Saturday, May 29, 2010
Maybe if the estate tax keeps making headlines, it will actually get addressed by Congress. Just maybe...
Wednesday, May 26, 2010
Joe writes about a new extender bill that would impose self-employment tax on certain S corporation K-1 income. He writes in his post titled Reputation and Skill:
If enacted, as seems likely, this rule would create odd problems.I agree that there are a lot of potential issues involved if the tax law were to require that we determine a monetary value for "reputation and skill."
It would penalize the smallest personal service providers to the benefit of their larger competitors.. A sole proprietorship would pay taxes at a rate at least 2.9% higher than a competitor whose "principal asset" is the reputation of more than three employees.
The bill also will require businesses and the IRS to determine what the "principal asset" of a personal service corporation is. The bill obviously requires the valuation of intangible assets -- reputation and skill -- but in a way not elsewhere attempted in the tax law. How do you do this?
This reminded me of a discussion in my graduate course on estate and gift tax, taught by the brilliant and engaging Dr. Boyd Randall. He told us about how previous tax law required that the gross estate include the value of gifts "made in contemplation of death." Answer.com echoes what Dr. Randall said:
Because determining whether a gift was in contemplation of death turned out to be subjective, difficult to prove, and somewhat morbid, a 1976 amendment to the estate tax law automatically included any gift that a decedent made within three years of death (26 U.S.C.A. § 2035(a)).If this professional service S corporation law is enacted, I will be interested to see how we talk about it a few years down the road. I'm guessing we'll say something like: "Because determining the value of a shareholder's reputation and skill turned out to be subjective, difficult to prove, and somewhat arbitrary, a 2016 amended to the tax code eliminated the self-employment tax on professional service S corporations."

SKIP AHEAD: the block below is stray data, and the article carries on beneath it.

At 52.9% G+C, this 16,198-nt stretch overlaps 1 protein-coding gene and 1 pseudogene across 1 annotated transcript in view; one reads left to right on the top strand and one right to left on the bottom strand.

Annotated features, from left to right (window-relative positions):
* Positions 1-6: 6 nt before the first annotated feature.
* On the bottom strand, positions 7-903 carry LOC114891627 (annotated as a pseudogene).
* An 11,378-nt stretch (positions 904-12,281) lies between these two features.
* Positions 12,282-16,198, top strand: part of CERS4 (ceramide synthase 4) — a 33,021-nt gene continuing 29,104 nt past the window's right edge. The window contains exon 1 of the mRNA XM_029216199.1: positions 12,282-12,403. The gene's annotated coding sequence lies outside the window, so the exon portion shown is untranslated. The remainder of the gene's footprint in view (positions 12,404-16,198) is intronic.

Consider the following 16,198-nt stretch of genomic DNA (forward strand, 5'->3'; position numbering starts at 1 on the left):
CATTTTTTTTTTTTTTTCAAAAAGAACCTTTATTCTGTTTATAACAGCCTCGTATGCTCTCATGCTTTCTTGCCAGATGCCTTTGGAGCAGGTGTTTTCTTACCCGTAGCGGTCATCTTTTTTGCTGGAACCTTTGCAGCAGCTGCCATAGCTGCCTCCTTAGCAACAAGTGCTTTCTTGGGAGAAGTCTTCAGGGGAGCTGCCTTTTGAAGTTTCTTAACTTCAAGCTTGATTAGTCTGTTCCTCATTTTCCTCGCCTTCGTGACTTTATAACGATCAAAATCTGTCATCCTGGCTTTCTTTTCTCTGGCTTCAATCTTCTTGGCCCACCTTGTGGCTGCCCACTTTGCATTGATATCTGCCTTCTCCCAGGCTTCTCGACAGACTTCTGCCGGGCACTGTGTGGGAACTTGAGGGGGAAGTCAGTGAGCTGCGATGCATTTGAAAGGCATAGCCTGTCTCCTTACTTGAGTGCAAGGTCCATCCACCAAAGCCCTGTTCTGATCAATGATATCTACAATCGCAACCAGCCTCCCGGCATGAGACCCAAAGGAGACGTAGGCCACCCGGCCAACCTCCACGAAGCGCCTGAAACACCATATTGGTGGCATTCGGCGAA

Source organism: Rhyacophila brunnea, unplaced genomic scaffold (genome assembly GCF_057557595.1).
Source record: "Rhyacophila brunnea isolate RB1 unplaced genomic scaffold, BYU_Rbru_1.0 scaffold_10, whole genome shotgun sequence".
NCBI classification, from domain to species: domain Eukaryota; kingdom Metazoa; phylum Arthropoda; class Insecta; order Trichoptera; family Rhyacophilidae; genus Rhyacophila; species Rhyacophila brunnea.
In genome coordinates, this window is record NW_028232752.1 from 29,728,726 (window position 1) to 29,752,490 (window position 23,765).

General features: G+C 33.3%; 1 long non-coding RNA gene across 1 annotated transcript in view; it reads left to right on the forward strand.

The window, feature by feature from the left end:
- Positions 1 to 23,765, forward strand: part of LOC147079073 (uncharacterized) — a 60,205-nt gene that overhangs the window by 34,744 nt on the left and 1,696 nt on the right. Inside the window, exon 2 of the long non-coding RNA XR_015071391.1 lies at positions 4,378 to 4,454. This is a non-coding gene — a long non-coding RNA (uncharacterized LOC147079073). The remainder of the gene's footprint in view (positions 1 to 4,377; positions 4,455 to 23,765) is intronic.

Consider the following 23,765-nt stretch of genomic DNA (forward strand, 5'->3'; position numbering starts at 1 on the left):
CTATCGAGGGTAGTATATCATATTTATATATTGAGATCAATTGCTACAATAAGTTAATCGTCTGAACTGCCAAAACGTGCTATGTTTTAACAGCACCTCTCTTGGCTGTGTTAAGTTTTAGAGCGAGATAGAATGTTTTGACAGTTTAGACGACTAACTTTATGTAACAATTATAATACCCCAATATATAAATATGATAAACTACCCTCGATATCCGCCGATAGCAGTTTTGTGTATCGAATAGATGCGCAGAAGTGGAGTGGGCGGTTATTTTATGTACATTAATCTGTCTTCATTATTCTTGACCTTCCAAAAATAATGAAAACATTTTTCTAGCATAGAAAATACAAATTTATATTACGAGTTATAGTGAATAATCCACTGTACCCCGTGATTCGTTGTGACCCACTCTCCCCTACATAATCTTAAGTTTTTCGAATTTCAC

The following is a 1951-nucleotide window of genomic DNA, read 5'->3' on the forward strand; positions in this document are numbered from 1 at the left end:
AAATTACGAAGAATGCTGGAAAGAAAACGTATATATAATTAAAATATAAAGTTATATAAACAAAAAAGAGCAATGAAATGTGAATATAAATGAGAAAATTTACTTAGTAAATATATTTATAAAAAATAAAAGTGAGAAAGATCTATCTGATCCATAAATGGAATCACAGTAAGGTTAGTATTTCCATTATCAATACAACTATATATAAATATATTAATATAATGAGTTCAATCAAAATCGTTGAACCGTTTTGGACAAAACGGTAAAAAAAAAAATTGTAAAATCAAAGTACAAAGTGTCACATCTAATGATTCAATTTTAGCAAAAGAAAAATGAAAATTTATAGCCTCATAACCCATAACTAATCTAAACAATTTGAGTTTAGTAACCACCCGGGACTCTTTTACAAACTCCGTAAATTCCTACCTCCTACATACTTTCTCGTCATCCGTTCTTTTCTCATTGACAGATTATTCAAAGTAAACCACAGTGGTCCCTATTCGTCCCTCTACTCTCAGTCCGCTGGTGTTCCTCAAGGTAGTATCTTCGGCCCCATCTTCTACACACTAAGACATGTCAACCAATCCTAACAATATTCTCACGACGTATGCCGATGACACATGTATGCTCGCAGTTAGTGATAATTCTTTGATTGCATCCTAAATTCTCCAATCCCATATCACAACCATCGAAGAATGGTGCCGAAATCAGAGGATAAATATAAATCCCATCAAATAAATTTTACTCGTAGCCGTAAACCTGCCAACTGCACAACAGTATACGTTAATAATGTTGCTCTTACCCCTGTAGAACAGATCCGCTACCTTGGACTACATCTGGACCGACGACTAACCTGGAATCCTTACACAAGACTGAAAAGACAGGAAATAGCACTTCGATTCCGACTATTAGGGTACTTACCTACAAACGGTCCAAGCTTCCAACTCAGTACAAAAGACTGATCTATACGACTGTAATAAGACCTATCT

I guess I'll just have to wait and see.
Tuesday, May 18, 2010
This seems to be a classic example of shooting the messenger (forgive the pun, as I don't know another way to say it!). And as long as the system is out of control, I wager we'll continue to see taxpayers blaming tax professionals. I figure the only way this will slow down is if we get a system in place that is transparent and understandable to taxpayers. We all know it, now we've got to figure out how to make it happen.
A place to start the dialogue is Professor Nellen's 21 Century Taxation blog, which recently celebrated its third anniversary (congrats!). If we can somehow manage to get a lot of us "messengers" in a dialogue and come to some agreement, maybe we could make progress on getting the public and Congress on board with serious reform. Of course, getting a large body of tax professionals to agree on a reform plan is going to take some work. I figure once I get these kids a little older, I'll make that one of my long, long term projects. Someday my kids will thank me for it! Maybe...
In the meantime, I'll be safe from angry Dayton taxpayers when I move to California in a few weeks. Although I'm guessing the taxpayers aren't much happier there.
Tuesday, May 11, 2010
The premise is the town of Pawnee, Indiana holding an all-night telethon. When the scheduled star doesn't show, they get really desperate, and the tax guy in front of the camera is evidence of their desperation. As the accountant drones on: "When it comes to preparing taxes..." the main character then observes: "This is a disaster."
What, people don't think accountants teaching how to prepare taxes makes for entertaining television?
TV really has fun with the accountant stereotype. Kay Bell has blogged about a comedy in the works about IRS agents. I'm guessing they won't all be perky and engaging.
This clip below has the second bit with the CPA, starting at around :50 seconds, as he concludes his "Quick look at Quickbooks." Classic! I just wish I could get both clips of him. (The first clip of him is at around 13:15 of the full episode here.)